Versus Tulsa, Houston led 20-16 and faced fourth-and-1 on the Tulsa 38 late in the third quarter. The Cougars lined up four-wide shotgun. Even considering that set and that pass-wacky Houston throws on two-thirds of its downs, Tulsa assumed a run, bringing both safeties to the line of scrimmage -- the rare Cover Zero that quarterbacks dream of. Keenum audibled to double-gos, fly routes to the end zone by both outside receivers, who were sure to be in man coverage. Touchdown, and a close game became a rout. Houston has a strong chance to be this year's improbable BCS entrant. Don't assume an automatic win for the bigger-deal opponent.
In Praise of Television: I opined that football games are better appreciated if you attend. Howard Tozzo of Harlingen, Texas, counters, "While sophisticated football watchers such as TMQ readers can better understand a game if they are in attendance, I have long believed that the NFL's popularity rise versus baseball since the 1950s is a direct result of the game being easier to watch on television than at the stadium. If you're trying to read a nickel defense in advance of the snap, by all means go to the game. If you just want to ascertain which of 22 players has possession of the ball, you are better off in front of a TV.
"Of the four major team sports, football benefits the most from television. TV's effect on baseball and basketball is relatively neutral, while ice hockey, which is a thrill in person, is dull on TV. But for the casual fan, the version of football created on television is superior to what can be seen at the stadium. Television edits the game for you, drawing your eye to the focus of the excitement, then a moment later, replaying the action in slow motion so you grasp what just occurred. TV is why football is king."
Acceleration of Christmas Creep: "A Very Harold & Kumar 3D Christmas" had closed in all but a few Washington, D.C., area cinemas before Thanksgiving. This year Chicago held its annual Michigan Avenue holiday parade on Nov. 19 -- before Thanksgiving.
Unhappy Hour in Hell's Sports Bar At Unhappy Hour in Hell's sports bar, the cheese fondue is free, but they pour it on you. Hell's sports bar did not see any of fabulous Broncos-Bolts or Jets-Bills endings, but did see every snap of 2-8 Carolina at 0-10 Indianapolis. A capacity crowd of 63,928 came to Lucas Oil Field to watch the league's only winless team, and cheered when Cam Newton scored a touchdown -- enhancing the odds that Indianapolis will get Andrew Luck in the 2012 draft. The 0-11 Colts are now eliminated from the postseason -- after starting the year positioned to become the first NFL team ever to reach the playoffs 10 consecutive times.
Patrons in Hell's sports bar also saw, over and over again, the highlight of the Rams punting directly to Patrick Peterson. Three weeks before, the Rams had punted straight down the middle to Peterson, and he beat them in overtime with a long punt return touchdown. Now, rather than simply punt out of bounds, the Rams punted straight down the middle to Peterson, and he scored an 80-yard punt return touchdown, triggering the Arizona win that made Les Mouflons a laughingstock and surely signaled the end of coach-for-a-few-more-weeks Steve Spagnuolo's tenure.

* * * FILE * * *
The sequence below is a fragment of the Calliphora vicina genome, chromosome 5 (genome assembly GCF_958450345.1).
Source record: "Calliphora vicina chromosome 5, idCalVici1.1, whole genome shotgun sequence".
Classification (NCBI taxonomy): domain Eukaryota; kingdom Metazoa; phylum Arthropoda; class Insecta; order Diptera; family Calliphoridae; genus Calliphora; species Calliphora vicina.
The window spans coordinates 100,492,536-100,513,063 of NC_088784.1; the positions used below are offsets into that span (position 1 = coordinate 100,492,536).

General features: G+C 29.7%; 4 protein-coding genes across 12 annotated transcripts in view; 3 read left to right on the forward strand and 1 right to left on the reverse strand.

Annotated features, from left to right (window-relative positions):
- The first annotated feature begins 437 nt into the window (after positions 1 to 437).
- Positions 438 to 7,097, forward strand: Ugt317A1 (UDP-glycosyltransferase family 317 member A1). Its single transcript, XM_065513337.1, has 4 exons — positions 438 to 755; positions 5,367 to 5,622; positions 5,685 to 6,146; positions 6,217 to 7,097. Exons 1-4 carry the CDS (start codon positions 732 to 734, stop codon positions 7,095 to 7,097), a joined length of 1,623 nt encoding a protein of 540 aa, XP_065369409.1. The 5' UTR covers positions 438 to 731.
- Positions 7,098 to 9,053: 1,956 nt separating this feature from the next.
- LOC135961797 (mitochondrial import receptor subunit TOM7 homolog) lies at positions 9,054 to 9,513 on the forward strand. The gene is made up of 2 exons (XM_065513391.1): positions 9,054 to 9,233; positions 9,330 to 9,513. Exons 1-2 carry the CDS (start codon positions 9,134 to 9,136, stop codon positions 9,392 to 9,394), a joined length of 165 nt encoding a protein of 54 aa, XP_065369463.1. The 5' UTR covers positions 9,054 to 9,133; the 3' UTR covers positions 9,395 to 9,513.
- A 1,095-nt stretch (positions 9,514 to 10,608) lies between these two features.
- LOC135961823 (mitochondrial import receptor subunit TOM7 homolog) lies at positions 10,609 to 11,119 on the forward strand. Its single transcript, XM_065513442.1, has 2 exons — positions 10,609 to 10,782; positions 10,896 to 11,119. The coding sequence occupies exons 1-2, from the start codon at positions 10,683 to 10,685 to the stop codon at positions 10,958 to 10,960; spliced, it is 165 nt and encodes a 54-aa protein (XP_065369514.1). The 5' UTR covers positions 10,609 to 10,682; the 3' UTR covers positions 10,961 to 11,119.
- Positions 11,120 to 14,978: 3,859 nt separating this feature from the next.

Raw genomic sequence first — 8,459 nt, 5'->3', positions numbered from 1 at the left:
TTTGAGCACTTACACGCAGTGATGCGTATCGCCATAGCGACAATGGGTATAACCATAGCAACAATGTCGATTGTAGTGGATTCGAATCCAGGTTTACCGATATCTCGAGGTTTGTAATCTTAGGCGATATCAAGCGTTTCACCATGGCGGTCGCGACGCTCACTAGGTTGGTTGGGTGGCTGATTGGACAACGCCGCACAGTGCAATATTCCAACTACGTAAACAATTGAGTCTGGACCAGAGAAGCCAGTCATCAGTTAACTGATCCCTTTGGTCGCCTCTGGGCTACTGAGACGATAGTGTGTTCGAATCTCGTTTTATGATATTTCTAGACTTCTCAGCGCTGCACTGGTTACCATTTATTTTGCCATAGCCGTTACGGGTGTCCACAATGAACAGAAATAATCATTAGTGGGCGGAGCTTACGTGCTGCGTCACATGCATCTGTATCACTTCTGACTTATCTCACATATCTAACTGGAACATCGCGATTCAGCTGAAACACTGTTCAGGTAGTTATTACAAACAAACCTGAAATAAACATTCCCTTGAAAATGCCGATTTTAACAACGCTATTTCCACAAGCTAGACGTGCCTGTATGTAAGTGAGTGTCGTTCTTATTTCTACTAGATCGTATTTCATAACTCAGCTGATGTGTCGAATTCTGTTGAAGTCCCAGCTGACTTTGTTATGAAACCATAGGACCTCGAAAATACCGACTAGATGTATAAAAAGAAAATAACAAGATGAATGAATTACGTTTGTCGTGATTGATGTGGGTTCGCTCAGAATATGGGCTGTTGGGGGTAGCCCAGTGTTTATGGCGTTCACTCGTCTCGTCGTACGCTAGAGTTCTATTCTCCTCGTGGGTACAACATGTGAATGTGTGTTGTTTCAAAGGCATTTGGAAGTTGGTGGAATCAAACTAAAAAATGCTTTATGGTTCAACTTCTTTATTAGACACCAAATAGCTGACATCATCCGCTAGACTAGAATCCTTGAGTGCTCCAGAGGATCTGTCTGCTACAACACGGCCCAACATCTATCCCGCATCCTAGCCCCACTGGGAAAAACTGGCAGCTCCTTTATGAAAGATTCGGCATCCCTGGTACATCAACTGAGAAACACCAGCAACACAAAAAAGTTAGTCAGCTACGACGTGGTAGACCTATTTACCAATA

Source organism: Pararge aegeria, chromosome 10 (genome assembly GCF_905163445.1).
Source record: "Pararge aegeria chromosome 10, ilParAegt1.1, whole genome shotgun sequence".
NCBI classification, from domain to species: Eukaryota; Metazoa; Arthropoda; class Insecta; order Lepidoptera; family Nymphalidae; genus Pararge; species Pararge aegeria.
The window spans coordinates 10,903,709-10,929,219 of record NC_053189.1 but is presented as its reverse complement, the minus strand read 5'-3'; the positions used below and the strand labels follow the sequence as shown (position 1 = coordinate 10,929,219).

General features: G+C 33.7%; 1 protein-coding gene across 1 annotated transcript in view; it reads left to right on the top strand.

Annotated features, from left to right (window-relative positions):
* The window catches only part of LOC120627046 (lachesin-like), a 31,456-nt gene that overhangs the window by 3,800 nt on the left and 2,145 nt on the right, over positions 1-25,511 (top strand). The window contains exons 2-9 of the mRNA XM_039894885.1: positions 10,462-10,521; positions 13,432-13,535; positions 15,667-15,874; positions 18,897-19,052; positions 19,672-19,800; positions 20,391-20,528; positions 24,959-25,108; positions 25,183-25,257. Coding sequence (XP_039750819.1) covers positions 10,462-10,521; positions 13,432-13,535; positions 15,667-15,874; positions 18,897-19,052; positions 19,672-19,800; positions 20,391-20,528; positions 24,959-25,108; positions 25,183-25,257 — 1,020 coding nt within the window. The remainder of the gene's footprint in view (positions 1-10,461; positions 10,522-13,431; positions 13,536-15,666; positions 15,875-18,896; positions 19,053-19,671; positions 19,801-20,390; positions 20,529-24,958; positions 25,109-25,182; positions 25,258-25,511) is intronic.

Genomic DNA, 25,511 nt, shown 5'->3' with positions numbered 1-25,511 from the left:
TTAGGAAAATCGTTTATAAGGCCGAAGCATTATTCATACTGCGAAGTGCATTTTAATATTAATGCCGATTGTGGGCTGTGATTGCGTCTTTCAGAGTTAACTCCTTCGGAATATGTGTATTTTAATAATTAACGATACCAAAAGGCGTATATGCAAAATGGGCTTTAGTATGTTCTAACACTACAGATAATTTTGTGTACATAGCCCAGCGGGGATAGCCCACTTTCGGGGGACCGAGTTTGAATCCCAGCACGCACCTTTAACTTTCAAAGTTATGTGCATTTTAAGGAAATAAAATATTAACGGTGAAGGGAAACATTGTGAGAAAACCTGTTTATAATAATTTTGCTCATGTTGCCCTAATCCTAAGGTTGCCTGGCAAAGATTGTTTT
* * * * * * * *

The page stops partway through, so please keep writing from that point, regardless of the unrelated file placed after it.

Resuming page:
TMQ reviewed the math of deliberately punting out of bounds here. The Rams have both a special-teams coordinator -- not special-teams coach, special-teams coordinator -- plus a special-teams quality control coach. Two gentlemen who do nothing all year long but special teams. Yet neither of them knew that deliberately punting out of bounds makes more sense mathematically than kicking directly to a hot return man: Entering the game, Peterson already had three punt return touchdowns. On five punts to Peterson, the Rams averaged a net of 20 yards of field position, surrendering a touchdown. After Peterson's touchdown, Les Mouflons switched to deliberately punting out of bounds, and averaged a net of 44 yards of field position with no scores allowed.
In games played during TMQ's bye week, the Chargers punted straight to Devin Hester, who ran the ball back 50 yards. The next San Diego punt went straight to Hester, who made a long return nullified by penalty. After that, San Diego deliberately punted out of bounds. In the Giants-Eagles contest, the Giants punted straight to DeSean Jackson, who beat them the previous season with a punt return touchdown, and this time went 51 yards.
The Fighting Silicon: An item about MIT having cheerleaders led to an item on MIT's team name being the Engineers. Franklin & Marshall College is the Diplomats, Brandeis University is the Judges (though should be the Justices). Anyway I challenged readers to devise an improved team name for MIT:
Mark Malonson of Billerica, Wash., a former MIT gymnast, proposed, "The obvious choice is The Hackers. The word 'hacker' has multiple meanings at MIT, most of which have a positive connotations. The rest of the country might be confused by the name, but the rest of the country ignores MIT athletics anyway." Rosendo Amendariz of Tulsa, Okla., writes, "Given the current rage for names such as the Stanford Cardinal; I propose the MIT Singularity, the most powerful force in the universe besides compound interest." If Ray Kurzweil is right about an approaching technological singularity, MIT is about to swallow up all of humanity anyway.
Nick Hubacker of Pittsfield, Mass., proposed the Fighting Chomskys, for MIT's highest-profile faculty member. TMQ adds that the Crypto-Anarchist No-Coaches No-Captains Chomskys might be more apropos.
Marcus Adams of Ypsilanti, Mich., suggests the Spocks. The team logo could be pointed ears. Having no emotions, the MIT Spocks would never get a celebration penalty after a touchdown. But Saturday night on campus would be dull if MIT athletes wanted sex only once every seven years, like Vulcans.